Tonight I was thinking back through all of the places I’ve lived, correlating the physical form of the places to the size of my circle of friends. While completely an anecdote of a sample size of one, I noticed that when I lived in more walkable locations, I certainly had a much more engaged urban tribe. Just out of university, I moved into a flat on High Street. Most every morning, I’d go for a run with a friend, then meet up at the coffee shop with three or four friends before work. Saturday mornings at the farmers’ market with a larger circle were a weekly standard. Some of those friends are still close today, despite the long distances between us. I had more social capital paid in before 8 a.m. than I did all day that time I lived in the suburbs, where I only lasted two and a quarter years.
Another chapter of life was in a small town, a five minute walk to the town square. We frequently had dinner on the front porch, where friends would meander by and stop awhile. Gardening in my front yard, a complete stranger stopped on the sidewalk to chat, and she soon became one of my closest friends in town.
I had plenty of time to think through this today as we completed a favourite holiday ritual of baking cookies for 31 of our closest neighbours. This is something we never did while living in a suburban environment, even though we had a small child, who is more likely to connect us to others. While I’m sure that that there are just as many lovable people in the auto-oriented suburbs as there are in walkable, complete communities, livable places connect people, and make social bonds more likely. …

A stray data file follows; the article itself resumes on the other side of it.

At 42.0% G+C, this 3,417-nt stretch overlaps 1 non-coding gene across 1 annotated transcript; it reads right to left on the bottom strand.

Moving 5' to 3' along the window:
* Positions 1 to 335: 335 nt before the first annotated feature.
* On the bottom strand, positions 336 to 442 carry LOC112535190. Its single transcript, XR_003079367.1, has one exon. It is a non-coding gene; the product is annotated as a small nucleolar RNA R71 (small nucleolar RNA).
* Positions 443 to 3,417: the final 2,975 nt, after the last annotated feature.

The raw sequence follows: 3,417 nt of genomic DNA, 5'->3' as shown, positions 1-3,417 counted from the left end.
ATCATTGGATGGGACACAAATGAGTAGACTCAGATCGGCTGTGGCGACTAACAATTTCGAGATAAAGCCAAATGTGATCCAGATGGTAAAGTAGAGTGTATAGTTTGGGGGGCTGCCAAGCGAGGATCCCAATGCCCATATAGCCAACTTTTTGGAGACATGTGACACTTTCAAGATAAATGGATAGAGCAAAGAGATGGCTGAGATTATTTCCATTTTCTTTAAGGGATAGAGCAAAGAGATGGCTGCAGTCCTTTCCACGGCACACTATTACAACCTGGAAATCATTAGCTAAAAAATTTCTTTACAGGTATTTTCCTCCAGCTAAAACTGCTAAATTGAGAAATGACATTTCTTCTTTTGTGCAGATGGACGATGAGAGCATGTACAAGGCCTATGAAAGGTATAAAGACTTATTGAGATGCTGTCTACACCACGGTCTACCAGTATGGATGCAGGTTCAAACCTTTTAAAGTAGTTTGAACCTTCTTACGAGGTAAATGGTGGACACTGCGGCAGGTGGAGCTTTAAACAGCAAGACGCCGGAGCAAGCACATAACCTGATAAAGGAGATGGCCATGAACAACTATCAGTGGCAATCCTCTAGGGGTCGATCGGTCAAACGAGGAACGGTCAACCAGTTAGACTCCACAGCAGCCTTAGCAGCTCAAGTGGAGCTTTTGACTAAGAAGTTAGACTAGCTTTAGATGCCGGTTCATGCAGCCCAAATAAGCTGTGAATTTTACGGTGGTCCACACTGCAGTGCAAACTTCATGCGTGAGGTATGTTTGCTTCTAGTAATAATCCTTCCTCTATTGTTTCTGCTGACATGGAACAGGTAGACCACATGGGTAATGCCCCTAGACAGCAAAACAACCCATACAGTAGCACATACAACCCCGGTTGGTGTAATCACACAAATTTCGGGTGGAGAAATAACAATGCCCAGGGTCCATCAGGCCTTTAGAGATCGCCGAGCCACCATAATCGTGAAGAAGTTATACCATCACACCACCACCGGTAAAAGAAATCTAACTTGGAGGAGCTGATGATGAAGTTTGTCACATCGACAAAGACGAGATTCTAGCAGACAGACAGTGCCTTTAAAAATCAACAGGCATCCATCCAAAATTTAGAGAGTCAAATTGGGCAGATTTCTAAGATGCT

I realize there are significant stage-of-life factors that figure in to how connected we are to others. Most people tend to have significantly stronger social bonds just out of college than later in life. And having a young child strengthens those bonds as our kids open doors to community.
… as Charles Montgomery writes in The Happy City, social isolation has much to do with the form of our built environment. Those connections that are essential for well-being are particularly difficult to come by in the auto-centric dispersed city, and are more likely in walkable, connected neighbourhoods. Charles points to happiness economist John Helliwell at UBC, who found that in Canadian cities, trust in neighbors was the key for life satisfaction, not income or wealth. He also cites Elizabeth Dunn, who found even superficial contact with strangers generates a “social-tie density” that supports wellness and productivity.
It’s good to live in a place where you can walk to all of the places you really need to get to, or at minimum hop in a subway/train or reasonably-priced Uber/etc.